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News > Ecuador

The Fight Against Corruption Involves Tackling Tax Havens

  • Citizens protest against tax evasion, Brasilia, Brazil, Oct. 13, 2021.

    Citizens protest against tax evasion, Brasilia, Brazil, Oct. 13, 2021. | Photo: Twitter/ @DrAlakbarov

Published 9 December 2021

On the International Day Against Corruption, Latin America recalls recent high-profile cases of tax evasion, a common practice among politicians and businessmen.

The United Nations General Assembly (UNGA) designated December 9 as the International Day Against Corruption to commemorate the convention on this issue that entered into force in 2005. In contemporary societies, however, corruption is a public problem that is not reduced to the delivery of bribes to officials but encompasses multiple forms.


Latin America Must Get Rid Of Colonial Vestiges: Social Leaders

One of the most serious of them is tax evasion, a common practice among Latin American businessmen and politicians. Some recent facts about it are summarized below.

The Panama Papers

In 2016, the International Consortium of Investigative Journalists (ICIJ) revealed confidential documents from the Panamanian law firm Mossack Fonseca. Known as the "Panama Papers," these documents uncovered that former Argentine president Mauricio Macri founded the Fleg Trading LTD offshore company in the Bahamas.

"When Macri declared his revenue to swear-in as president in 2015, he did not disclose his connection to Fleg Trading, whose profits he progressively saved in a bank account of the U.S. Merrill Lynch company," journalists condemned.

The leak also revealed that former banker Guillermo Lasso established at least 11 offshore companies in Panama. Before starting his presidential campaign in 2017, he moved his assets from this Central American country to South Dakota. Regarding this U.S. territory, which has become a tax haven for the world's super rich, Forbes recalled that over US$367 billion are managed in South Dakota through at least 62 trusts.

"The trust owners hide their assets and avoid billions of dollars in taxes... None of the trust owners — whether they are corrupt foreign leaders or U.S. billionaires — likely will ever set foot there. There is no residency requirement to create a trust in South Dakota. And there are few tax benefits for the state and little evidence that the trusts create jobs," it added.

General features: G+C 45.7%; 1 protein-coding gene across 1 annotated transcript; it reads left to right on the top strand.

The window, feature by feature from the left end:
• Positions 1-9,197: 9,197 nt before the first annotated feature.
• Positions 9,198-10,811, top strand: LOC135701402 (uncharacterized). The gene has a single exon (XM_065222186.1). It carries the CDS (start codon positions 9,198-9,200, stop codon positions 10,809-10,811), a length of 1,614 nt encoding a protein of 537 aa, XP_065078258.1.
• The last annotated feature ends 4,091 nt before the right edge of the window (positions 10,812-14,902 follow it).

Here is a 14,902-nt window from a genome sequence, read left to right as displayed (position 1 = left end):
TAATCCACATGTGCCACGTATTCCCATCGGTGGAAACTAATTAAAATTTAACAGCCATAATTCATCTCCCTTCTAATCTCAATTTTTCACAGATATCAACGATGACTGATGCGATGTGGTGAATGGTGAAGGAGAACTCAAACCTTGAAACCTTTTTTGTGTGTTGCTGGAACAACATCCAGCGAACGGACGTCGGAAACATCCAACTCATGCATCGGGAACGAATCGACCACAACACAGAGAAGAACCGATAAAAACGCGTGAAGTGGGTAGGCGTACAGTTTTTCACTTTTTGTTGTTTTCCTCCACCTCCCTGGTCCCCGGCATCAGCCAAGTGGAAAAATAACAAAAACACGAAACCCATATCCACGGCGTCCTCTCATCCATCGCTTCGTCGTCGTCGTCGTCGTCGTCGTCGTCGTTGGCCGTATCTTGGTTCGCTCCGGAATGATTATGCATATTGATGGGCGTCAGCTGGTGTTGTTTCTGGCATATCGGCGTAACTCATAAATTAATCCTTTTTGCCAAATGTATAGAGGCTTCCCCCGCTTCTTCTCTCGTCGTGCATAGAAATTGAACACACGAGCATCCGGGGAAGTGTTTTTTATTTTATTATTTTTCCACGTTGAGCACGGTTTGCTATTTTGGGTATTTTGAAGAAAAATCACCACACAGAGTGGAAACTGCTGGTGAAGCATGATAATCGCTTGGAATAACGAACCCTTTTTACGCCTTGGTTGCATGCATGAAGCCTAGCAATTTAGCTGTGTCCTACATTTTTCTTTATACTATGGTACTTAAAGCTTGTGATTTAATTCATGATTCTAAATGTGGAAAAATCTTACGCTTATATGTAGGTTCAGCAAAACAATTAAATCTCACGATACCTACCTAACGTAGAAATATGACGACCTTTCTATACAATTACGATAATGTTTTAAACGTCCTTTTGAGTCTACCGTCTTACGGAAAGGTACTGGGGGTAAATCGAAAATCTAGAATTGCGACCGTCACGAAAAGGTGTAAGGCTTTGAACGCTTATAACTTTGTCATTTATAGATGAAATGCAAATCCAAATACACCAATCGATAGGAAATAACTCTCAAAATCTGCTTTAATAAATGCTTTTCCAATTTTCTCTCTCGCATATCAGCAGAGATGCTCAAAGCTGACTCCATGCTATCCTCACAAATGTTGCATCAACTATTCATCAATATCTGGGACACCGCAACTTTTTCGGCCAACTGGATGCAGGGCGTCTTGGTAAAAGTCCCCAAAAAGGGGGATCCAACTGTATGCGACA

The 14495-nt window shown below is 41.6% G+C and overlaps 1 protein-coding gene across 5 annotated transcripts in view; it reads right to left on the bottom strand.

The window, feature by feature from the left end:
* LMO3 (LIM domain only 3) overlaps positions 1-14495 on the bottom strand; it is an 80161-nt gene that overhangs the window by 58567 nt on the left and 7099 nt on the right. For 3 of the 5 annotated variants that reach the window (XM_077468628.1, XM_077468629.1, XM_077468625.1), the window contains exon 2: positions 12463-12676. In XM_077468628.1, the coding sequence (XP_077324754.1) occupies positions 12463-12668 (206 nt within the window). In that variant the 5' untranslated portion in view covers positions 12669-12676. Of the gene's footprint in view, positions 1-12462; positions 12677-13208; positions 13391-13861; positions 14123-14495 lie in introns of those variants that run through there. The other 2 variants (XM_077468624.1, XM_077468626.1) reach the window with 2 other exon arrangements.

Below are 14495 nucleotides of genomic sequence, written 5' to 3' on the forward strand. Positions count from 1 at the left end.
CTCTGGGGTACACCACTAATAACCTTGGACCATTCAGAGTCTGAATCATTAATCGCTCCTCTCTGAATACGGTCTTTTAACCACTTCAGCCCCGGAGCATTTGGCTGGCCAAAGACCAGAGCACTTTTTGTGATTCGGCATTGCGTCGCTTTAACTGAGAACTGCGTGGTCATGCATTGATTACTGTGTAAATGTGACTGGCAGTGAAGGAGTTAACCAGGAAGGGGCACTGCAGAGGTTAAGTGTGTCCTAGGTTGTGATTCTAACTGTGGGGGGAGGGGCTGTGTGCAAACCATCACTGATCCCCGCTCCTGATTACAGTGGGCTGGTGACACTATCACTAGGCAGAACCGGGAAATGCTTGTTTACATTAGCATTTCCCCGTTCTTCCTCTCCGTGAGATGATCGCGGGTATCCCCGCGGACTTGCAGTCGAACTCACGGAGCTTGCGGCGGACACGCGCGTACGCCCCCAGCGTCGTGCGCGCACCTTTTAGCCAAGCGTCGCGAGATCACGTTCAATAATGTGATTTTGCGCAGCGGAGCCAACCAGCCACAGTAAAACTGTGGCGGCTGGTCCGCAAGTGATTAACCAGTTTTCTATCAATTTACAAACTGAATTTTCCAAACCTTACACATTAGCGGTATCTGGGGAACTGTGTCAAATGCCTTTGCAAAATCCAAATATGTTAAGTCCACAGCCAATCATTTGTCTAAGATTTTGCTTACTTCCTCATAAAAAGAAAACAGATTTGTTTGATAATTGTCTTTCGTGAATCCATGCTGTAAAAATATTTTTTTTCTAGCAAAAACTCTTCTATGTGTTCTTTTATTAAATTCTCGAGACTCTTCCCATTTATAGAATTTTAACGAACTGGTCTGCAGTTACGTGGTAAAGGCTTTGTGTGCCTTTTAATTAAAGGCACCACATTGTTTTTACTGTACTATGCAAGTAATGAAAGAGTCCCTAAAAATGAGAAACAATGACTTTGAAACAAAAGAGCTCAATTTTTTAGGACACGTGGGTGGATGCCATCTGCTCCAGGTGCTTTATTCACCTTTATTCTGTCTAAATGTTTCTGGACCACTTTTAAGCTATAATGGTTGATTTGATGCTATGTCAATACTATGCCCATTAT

The Pandora Papers

In October, the ICIJ investigation known as “The Pandora Papers” uncovered the secret financial movements of presidents Sebastian Piñera (Chile), Luis Abinader (Dominican Republic), and Guillermo Lasso (Ecuador), all of whom hid their assets in tax havens.

Before becoming Chilean President, Piñera was already one of the wealthiest people in his country. Much of his fortune was made in the 1980s when he created a credit card company and invested in the LAN airline, the football team Colo-Colo, and a television channel.

When he started his political campaign in 2010, he transferred his businesses to his four children to avoid possible interest conflicts. In year, his sons sold the mining company Dominga to Carlos Delano through a US$14-million agreement signed in Chile and a US$138-million agreement signed in the British Virgin Islands, which is a tax haven.

Delano paid the amount in three installments, the last of which was conditional upon the absence of environmental protection in the Coquimbo region. Since Piñera was already serving as President, he facilitated the operation of the mining company by leaving it outside the environmental protection zones.

Due to this revelation, the Chilean Lower House decided to open a political trial against Piñera. The initiative, however, was not approved by the Senate since most of its members belong to pro-government parties.

The Pandora Papers also revealed that Dominican President Abinader owns two offshore companies, Littlecot and Padreso, which he founded with a brother and a sister in Panama in 2011 and 2014, respectively. Abidaner alleged that he has such companies because the Dominican Republic did not have enough corporate laws for local companies to do business abroad until recently.

In 2021, the ICIJ investigation also expanded the information available on Lasso’s international operations since it revealed that he currently controls 14 offshore companies in which their relatives appeared as owners or main shareholders.

The Ecuadorian Congress convened Lasso to a plenary session to explain his current connection to such companies. This rightist politician, however, said that he will not attend the hearing because the Comptroller General already filed an investigation against him for this revelation.

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